‘I didn’t think men could get breast cancer’

A MAN whose sisters, mother and aunt battled breast cancer can understand their fight better than most — after he was diagnosed with the same illness.

Martin White
Martin White

Martin White’s mother and two siblings have all had breast cancer and his aunt died of illness.

But it was still a shock when the 42-year-old found a lump in his own breast.

The town planner battled lymphoma as a teenager, but it was 18 months ago when he was given his second cancer diagnosis.

Breast cancer is rare in men and affects just 350 a year compared to 50,000 cases per year for women.

Mr White, of Hillsborough, Sheffield, said: “Despite the fact both my sisters, mum and auntie have all had breast cancer, when I found that little lump in my breast I still didn’t really think about it.

“Like many others, I didn’t associate breast cancer with males and it wasn’t until I saw a display in my local walk-in centre clinic that I realised the possibility of it affecting me.

“I thought it was a bit weird but when I saw the look on the doctor’s face I thought, ‘Maybe it is’.”

He was 17 when he was diagnosed with non-Hodgkin’s lymphoma and underwent surgery and radiotherapy at the city’s Weston Park Hospital.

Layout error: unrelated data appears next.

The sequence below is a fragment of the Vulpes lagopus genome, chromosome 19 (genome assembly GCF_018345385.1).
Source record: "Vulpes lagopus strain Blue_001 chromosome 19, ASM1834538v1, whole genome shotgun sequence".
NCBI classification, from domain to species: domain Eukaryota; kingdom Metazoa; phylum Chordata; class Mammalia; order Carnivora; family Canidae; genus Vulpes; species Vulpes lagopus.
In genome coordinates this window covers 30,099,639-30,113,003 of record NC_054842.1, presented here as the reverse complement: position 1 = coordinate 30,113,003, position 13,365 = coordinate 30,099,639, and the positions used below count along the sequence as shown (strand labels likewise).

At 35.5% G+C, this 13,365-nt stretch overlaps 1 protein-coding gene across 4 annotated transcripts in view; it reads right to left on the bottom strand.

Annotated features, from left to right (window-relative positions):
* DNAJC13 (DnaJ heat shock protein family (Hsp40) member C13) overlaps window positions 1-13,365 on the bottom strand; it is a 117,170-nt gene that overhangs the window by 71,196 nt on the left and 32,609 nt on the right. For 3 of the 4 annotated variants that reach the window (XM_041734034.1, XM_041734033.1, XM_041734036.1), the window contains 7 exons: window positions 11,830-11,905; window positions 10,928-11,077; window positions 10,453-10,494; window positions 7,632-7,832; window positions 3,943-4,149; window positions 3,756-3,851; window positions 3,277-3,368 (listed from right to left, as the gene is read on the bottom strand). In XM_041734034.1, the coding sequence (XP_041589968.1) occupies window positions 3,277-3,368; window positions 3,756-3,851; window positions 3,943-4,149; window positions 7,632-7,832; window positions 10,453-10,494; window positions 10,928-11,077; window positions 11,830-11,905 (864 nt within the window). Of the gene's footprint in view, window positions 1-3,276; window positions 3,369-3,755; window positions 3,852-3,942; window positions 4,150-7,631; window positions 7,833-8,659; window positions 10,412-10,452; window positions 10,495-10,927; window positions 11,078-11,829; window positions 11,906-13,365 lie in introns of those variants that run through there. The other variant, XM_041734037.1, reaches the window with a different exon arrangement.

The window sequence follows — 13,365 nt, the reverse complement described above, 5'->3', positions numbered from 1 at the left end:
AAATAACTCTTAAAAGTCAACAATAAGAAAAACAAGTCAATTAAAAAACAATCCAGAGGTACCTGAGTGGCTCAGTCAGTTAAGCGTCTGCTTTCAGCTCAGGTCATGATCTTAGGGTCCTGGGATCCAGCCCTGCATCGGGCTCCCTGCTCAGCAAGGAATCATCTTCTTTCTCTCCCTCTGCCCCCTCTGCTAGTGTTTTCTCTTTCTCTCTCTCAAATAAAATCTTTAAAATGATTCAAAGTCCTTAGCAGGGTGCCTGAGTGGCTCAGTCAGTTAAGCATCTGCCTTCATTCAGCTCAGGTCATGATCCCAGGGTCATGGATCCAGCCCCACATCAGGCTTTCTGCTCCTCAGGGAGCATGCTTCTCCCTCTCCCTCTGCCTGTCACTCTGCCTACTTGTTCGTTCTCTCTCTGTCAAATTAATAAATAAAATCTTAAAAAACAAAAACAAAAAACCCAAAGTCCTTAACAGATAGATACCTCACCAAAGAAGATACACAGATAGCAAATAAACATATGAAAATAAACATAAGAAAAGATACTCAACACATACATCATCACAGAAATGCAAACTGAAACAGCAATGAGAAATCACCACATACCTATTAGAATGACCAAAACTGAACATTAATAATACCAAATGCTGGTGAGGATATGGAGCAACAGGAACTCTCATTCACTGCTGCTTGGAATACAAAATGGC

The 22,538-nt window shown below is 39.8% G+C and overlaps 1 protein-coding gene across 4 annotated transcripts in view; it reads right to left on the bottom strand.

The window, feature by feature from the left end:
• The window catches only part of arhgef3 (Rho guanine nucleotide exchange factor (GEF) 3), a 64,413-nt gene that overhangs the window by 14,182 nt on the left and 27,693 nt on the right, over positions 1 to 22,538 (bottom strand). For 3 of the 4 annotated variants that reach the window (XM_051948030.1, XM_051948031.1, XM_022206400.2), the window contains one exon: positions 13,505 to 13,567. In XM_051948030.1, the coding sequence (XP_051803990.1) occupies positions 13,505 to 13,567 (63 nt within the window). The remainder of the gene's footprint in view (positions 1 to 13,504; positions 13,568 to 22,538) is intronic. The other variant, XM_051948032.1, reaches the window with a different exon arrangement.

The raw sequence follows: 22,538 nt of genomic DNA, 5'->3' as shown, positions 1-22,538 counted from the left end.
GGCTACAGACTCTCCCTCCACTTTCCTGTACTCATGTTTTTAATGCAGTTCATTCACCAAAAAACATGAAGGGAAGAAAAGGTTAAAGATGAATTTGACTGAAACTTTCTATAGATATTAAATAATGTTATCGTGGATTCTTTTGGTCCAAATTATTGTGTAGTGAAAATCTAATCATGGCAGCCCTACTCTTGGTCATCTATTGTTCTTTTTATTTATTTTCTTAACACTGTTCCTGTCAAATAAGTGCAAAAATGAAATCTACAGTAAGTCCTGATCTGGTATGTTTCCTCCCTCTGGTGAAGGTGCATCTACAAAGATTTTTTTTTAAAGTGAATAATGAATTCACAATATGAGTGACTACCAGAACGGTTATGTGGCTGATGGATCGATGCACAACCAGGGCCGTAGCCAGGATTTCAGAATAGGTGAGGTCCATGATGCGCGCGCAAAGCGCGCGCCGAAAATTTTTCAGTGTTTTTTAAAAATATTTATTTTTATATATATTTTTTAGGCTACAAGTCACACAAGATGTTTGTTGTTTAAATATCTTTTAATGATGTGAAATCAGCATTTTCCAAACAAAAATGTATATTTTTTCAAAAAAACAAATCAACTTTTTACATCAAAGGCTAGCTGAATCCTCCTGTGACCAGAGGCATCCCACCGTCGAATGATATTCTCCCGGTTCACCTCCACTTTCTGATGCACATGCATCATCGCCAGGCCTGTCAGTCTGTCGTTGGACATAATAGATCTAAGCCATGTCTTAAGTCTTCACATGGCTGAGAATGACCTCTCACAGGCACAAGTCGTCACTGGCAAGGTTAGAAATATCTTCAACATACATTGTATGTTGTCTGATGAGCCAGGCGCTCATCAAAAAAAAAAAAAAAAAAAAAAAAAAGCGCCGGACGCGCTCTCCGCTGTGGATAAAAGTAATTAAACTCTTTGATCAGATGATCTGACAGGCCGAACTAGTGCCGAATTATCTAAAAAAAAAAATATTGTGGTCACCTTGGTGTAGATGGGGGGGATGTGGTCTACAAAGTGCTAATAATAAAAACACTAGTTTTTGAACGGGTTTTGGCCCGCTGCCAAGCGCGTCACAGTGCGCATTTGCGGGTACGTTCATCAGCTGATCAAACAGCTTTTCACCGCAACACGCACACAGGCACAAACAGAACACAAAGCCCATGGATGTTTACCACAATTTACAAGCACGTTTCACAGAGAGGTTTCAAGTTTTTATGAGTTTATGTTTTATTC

He got the all-clear 18 months later and, despite missing lessons at school, he passed his A-levels and went on to have a successful career.

When he got the breast cancer diagnosis a quarter of a century later, he thought his luck had run out.

In 2006, his aunt, Clementine Moran, was diagnosed with breast cancer and despite treatment at Weston Park she sadly died. Just a year later, his mother Norah was also diagnosed, followed by both his sisters Claire and Georgina just a few years later.

He had tests to see if he carried a hereditary faulty gene which caused his cancer - but they came back negative. He said: “Our family is a good example of why trying to understand more about cancer is so important. It is better to develop a future where we can offer more preventative actions rather than rely on reactive treatment.”

He underwent chemotherapy and major surgery, and was given the drug Herceptin at Weston Park before being told his treatment had been successful.

Just three days after his treatment ended, his sister Claire was given the news her breast cancer had returned she had a mastectomy last week.

He now plans to run the Yorkshire Half Marathon in Sheffield on April 12 with his cancer specialist Matt Winter for Weston Park Hospital Cancer Charity. To sponsor him, go to www.justgiving.com/martin-white10/.